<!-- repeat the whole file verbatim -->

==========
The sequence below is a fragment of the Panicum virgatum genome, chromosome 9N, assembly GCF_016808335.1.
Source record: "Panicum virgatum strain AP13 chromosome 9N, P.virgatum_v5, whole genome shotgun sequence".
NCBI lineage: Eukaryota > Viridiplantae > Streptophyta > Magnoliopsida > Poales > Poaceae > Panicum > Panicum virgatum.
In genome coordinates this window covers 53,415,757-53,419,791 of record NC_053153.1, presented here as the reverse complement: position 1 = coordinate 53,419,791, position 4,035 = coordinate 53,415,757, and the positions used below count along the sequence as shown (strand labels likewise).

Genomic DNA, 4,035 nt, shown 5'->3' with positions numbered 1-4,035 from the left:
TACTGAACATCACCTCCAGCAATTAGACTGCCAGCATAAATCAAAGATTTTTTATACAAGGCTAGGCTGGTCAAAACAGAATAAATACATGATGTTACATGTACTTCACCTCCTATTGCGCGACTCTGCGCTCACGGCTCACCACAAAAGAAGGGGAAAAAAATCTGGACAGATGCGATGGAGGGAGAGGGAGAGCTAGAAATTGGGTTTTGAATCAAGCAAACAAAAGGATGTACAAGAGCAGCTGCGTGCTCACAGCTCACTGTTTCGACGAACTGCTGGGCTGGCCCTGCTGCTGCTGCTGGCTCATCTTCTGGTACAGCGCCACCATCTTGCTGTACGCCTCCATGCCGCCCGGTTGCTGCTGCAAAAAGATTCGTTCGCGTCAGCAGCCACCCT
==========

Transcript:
The sequence below is a fragment of the Panicum virgatum genome, chromosome 9N, assembly GCF_016808335.1.
Source record: "Panicum virgatum strain AP13 chromosome 9N, P.virgatum_v5, whole genome shotgun sequence".
NCBI lineage: Eukaryota > Viridiplantae > Streptophyta > Magnoliopsida > Poales > Poaceae > Panicum > Panicum virgatum.
In genome coordinates this window covers 53,415,757-53,419,791 of record NC_053153.1, presented here as the reverse complement: position 1 = coordinate 53,419,791, position 4,035 = coordinate 53,415,757, and the positions used below count along the sequence as shown (strand labels likewise).

Genomic DNA, 4,035 nt, shown 5'->3' with positions numbered 1-4,035 from the left:
TACTGAACATCACCTCCAGCAATTAGACTGCCAGCATAAATCAAAGATTTTTTATACAAGGCTAGGCTGGTCAAAACAGAATAAATACATGATGTTACATGTACTTCACCTCCTATTGCGCGACTCTGCGCTCACGGCTCACCACAAAAGAAGGGGAAAAAAATCTGGACAGATGCGATGGAGGGAGAGGGAGAGCTAGAAATTGGGTTTTGAATCAAGCAAACAAAAGGATGTACAAGAGCAGCTGCGTGCTCACAGCTCACTGTTTCGACGAACTGCTGGGCTGGCCCTGCTGCTGCTGCTGGCTCATCTTCTGGTACAGCGCCACCATCTTGCTGTACGCCTCCATGCCGCCCGGTTGCTGCTGCAAAAAGATTCGTTCGCGTCAGCAGCCACCCT